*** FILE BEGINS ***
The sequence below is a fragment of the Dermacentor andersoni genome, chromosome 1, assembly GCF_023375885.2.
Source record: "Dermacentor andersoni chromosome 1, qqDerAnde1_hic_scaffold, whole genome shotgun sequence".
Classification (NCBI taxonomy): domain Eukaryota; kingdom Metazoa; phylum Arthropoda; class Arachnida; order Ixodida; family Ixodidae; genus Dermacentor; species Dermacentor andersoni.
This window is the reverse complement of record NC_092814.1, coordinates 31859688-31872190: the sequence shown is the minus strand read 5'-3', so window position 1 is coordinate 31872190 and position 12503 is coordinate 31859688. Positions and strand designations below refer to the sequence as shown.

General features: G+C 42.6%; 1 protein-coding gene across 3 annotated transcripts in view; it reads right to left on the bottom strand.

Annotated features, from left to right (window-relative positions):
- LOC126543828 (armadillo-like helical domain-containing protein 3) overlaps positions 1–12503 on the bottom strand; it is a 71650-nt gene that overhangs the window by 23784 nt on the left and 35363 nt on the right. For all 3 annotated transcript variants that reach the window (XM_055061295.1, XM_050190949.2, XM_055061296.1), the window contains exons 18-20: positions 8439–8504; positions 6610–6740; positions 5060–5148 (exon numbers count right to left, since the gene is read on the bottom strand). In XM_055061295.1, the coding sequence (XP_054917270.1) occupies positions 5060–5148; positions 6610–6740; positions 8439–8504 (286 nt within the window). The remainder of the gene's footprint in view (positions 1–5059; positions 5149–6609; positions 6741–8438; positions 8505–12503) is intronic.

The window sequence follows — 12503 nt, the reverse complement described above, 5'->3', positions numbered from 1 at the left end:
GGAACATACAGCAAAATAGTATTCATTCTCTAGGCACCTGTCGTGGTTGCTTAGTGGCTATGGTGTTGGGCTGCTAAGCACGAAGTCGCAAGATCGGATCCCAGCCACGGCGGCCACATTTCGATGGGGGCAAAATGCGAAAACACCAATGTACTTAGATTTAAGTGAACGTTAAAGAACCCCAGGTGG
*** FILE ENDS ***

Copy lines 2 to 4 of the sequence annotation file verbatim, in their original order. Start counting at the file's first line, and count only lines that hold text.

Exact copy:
Source record: "Dermacentor andersoni chromosome 1, qqDerAnde1_hic_scaffold, whole genome shotgun sequence".
Classification (NCBI taxonomy): domain Eukaryota; kingdom Metazoa; phylum Arthropoda; class Arachnida; order Ixodida; family Ixodidae; genus Dermacentor; species Dermacentor andersoni.
This window is the reverse complement of record NC_092814.1, coordinates 31859688-31872190: the sequence shown is the minus strand read 5'-3', so window position 1 is coordinate 31872190 and position 12503 is coordinate 31859688. Positions and strand designations below refer to the sequence as shown.